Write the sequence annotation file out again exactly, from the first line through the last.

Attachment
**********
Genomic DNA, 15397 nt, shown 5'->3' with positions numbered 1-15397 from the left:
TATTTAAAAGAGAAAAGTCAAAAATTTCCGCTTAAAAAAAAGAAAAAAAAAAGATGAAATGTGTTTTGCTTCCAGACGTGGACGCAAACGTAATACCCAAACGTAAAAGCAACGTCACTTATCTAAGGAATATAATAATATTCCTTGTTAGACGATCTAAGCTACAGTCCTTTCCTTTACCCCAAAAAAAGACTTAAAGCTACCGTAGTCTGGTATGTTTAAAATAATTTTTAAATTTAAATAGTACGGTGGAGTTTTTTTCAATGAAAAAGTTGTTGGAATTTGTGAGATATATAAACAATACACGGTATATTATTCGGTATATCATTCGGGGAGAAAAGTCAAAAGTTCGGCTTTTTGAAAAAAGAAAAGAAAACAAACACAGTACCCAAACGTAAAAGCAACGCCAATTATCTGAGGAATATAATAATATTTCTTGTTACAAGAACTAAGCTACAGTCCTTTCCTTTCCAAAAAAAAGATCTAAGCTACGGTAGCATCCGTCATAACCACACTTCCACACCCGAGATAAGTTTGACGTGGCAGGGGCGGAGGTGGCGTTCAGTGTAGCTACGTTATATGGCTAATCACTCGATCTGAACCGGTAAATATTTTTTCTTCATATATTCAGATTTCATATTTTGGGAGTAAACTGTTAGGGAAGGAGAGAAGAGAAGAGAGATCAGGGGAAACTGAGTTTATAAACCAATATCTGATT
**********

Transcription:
Genomic DNA, 15397 nt, shown 5'->3' with positions numbered 1-15397 from the left:
TATTTAAAAGAGAAAAGTCAAAAATTTCCGCTTAAAAAAAAGAAAAAAAAAAGATGAAATGTGTTTTGCTTCCAGACGTGGACGCAAACGTAATACCCAAACGTAAAAGCAACGTCACTTATCTAAGGAATATAATAATATTCCTTGTTAGACGATCTAAGCTACAGTCCTTTCCTTTACCCCAAAAAAAGACTTAAAGCTACCGTAGTCTGGTATGTTTAAAATAATTTTTAAATTTAAATAGTACGGTGGAGTTTTTTTCAATGAAAAAGTTGTTGGAATTTGTGAGATATATAAACAATACACGGTATATTATTCGGTATATCATTCGGGGAGAAAAGTCAAAAGTTCGGCTTTTTGAAAAAAGAAAAGAAAACAAACACAGTACCCAAACGTAAAAGCAACGCCAATTATCTGAGGAATATAATAATATTTCTTGTTACAAGAACTAAGCTACAGTCCTTTCCTTTCCAAAAAAAAGATCTAAGCTACGGTAGCATCCGTCATAACCACACTTCCACACCCGAGATAAGTTTGACGTGGCAGGGGCGGAGGTGGCGTTCAGTGTAGCTACGTTATATGGCTAATCACTCGATCTGAACCGGTAAATATTTTTTCTTCATATATTCAGATTTCATATTTTGGGAGTAAACTGTTAGGGAAGGAGAGAAGAGAAGAGAGATCAGGGGAAACTGAGTTTATAAACCAATATCTGATT